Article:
Sunday, February 16, 2020

Historic examples of camouflage by Mexican forces

Above Pancho Villa (1914).


The Daily Empire (Juneau AK), October 1, 1918, p. 5—

JUAREZ, Mexico—Camouflage as a war art was known in Mexico long before it was used in Europe although not by that name. Mexican soldiers, since the days of [Porfirio] Diaz, have practiced concealment for military advantage. They have been known to place their high crowned hats on poles stuck in sandhills in such a way as to make the enemy force believe they were defending the hill, then flank the enemy from another direction. [Victoriano] Huerta’s Federal soldiers used camouflage to conceal the portholes in the sides of armored railroad cards. A checkerboard pattern was painted on the sides of these cars, and black and white squares concealed the rifle ports.

The Mexican fighting men have also used the trick of covering their high hats and bodies with brush to advance on enemy positions through thickets. [Pancho] Villa originated the plan of driving a herd of cattle into a besieged town at night in order to draw the fire of the defenders and to explode any mines in the streets.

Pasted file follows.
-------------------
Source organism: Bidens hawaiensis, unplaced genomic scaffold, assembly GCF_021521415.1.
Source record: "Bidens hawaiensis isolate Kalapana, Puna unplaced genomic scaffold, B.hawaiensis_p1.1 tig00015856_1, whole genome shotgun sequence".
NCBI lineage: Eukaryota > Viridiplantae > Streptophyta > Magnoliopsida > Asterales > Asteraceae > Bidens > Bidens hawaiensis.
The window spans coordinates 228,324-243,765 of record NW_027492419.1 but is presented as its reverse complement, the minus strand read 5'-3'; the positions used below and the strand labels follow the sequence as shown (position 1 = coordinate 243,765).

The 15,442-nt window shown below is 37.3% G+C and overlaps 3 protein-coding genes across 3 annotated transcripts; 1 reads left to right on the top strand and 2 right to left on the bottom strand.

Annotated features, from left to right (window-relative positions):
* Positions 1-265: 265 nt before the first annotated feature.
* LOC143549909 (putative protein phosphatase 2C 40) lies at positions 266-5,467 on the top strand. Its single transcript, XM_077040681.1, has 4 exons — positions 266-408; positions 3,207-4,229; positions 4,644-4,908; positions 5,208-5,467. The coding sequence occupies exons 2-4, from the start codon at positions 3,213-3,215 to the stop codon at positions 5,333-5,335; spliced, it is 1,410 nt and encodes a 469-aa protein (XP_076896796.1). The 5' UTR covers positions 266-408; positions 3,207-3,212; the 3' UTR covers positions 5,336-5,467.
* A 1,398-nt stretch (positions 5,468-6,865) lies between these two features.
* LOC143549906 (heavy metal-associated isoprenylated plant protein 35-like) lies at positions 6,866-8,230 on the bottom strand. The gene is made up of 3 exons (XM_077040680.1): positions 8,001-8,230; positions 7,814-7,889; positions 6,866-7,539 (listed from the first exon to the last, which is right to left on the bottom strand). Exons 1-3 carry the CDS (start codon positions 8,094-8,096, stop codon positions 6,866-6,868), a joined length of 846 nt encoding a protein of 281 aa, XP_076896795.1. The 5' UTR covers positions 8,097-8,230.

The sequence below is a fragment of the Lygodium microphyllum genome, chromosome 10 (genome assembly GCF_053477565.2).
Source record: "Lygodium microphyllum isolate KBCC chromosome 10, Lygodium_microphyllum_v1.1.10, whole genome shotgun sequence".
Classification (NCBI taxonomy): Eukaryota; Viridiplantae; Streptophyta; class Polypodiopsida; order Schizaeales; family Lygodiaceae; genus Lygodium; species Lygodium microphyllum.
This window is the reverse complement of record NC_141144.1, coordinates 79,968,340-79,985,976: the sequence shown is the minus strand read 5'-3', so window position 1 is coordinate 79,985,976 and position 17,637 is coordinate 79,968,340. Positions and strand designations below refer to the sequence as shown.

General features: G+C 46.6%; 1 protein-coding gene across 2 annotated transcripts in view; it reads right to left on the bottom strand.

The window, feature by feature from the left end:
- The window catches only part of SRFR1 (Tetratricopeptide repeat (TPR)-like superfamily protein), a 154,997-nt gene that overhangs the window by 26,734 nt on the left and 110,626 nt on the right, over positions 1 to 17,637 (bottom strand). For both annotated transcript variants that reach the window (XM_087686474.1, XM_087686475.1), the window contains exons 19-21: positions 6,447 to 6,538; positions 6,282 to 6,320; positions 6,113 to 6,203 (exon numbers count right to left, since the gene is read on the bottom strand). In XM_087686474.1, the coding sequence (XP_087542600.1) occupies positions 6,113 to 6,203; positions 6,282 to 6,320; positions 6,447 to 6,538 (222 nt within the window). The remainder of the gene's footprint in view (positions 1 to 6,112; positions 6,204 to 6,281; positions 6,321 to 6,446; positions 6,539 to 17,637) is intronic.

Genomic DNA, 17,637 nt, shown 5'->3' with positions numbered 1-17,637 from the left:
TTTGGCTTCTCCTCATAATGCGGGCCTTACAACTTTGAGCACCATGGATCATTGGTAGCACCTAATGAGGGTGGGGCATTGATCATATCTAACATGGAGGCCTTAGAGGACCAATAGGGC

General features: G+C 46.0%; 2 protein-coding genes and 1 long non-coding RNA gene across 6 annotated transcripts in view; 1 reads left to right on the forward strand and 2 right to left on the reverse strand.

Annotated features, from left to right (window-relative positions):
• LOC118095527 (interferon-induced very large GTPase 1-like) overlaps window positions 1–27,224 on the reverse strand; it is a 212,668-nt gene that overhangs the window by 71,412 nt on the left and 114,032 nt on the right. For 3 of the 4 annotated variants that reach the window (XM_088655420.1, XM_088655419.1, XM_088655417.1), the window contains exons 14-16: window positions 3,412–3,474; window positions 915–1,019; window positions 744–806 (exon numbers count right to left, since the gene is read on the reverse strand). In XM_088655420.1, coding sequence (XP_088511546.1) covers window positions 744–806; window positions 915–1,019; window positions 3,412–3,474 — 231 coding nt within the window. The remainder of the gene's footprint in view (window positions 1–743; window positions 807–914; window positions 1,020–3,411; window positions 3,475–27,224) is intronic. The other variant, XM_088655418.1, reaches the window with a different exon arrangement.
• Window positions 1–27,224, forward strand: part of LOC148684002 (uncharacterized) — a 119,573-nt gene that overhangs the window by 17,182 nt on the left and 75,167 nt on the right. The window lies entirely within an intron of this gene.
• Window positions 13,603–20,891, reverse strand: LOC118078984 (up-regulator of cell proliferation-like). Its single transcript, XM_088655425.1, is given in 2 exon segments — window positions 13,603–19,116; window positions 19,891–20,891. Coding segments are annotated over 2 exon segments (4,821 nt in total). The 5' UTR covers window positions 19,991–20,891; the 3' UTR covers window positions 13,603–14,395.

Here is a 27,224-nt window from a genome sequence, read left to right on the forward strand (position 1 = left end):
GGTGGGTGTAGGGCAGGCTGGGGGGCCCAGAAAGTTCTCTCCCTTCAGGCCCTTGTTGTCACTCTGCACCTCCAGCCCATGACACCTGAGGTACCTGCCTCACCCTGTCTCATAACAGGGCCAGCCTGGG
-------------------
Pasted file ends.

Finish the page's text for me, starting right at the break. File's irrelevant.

The most primitive though effective application of camouflage in Mexico was the practice of the Tarahuamara Indian scouts with [Francisco I.] Madero’s revolutionary army. These half-naked scouts would precede the army and by doing a kind of patter dance, raised a cloud of dust that concealed them from the view of the enemy and permitted them to approach enemy positions without being detected in their envelope of dust which resembled a whirl common on Mexican deserts.